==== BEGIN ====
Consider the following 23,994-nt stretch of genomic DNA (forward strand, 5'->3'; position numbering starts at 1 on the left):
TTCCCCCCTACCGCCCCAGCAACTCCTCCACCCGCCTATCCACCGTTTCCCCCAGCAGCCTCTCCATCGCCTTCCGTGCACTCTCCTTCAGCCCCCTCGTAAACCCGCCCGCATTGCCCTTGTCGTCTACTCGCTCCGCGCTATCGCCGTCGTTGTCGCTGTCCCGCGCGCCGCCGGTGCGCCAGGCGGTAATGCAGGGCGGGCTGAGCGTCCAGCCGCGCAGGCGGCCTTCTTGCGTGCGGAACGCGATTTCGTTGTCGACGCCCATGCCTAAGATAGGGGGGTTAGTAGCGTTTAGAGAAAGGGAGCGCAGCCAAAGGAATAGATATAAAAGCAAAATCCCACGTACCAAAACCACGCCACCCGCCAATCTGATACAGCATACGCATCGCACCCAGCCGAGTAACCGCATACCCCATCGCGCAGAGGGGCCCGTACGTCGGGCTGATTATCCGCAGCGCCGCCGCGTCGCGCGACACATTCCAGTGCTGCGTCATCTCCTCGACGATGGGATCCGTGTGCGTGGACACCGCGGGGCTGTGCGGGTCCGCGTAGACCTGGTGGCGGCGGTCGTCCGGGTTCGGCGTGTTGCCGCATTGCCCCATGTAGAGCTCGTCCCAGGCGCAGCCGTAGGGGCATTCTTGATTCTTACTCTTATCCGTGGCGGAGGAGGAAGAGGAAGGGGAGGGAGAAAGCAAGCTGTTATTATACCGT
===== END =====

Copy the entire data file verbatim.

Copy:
Consider the following 23,994-nt stretch of genomic DNA (forward strand, 5'->3'; position numbering starts at 1 on the left):
TTCCCCCCTACCGCCCCAGCAACTCCTCCACCCGCCTATCCACCGTTTCCCCCAGCAGCCTCTCCATCGCCTTCCGTGCACTCTCCTTCAGCCCCCTCGTAAACCCGCCCGCATTGCCCTTGTCGTCTACTCGCTCCGCGCTATCGCCGTCGTTGTCGCTGTCCCGCGCGCCGCCGGTGCGCCAGGCGGTAATGCAGGGCGGGCTGAGCGTCCAGCCGCGCAGGCGGCCTTCTTGCGTGCGGAACGCGATTTCGTTGTCGACGCCCATGCCTAAGATAGGGGGGTTAGTAGCGTTTAGAGAAAGGGAGCGCAGCCAAAGGAATAGATATAAAAGCAAAATCCCACGTACCAAAACCACGCCACCCGCCAATCTGATACAGCATACGCATCGCACCCAGCCGAGTAACCGCATACCCCATCGCGCAGAGGGGCCCGTACGTCGGGCTGATTATCCGCAGCGCCGCCGCGTCGCGCGACACATTCCAGTGCTGCGTCATCTCCTCGACGATGGGATCCGTGTGCGTGGACACCGCGGGGCTGTGCGGGTCCGCGTAGACCTGGTGGCGGCGGTCGTCCGGGTTCGGCGTGTTGCCGCATTGCCCCATGTAGAGCTCGTCCCAGGCGCAGCCGTAGGGGCATTCTTGATTCTTACTCTTATCCGTGGCGGAGGAGGAAGAGGAAGGGGAGGGAGAAAGCAAGCTGTTATTATACCGT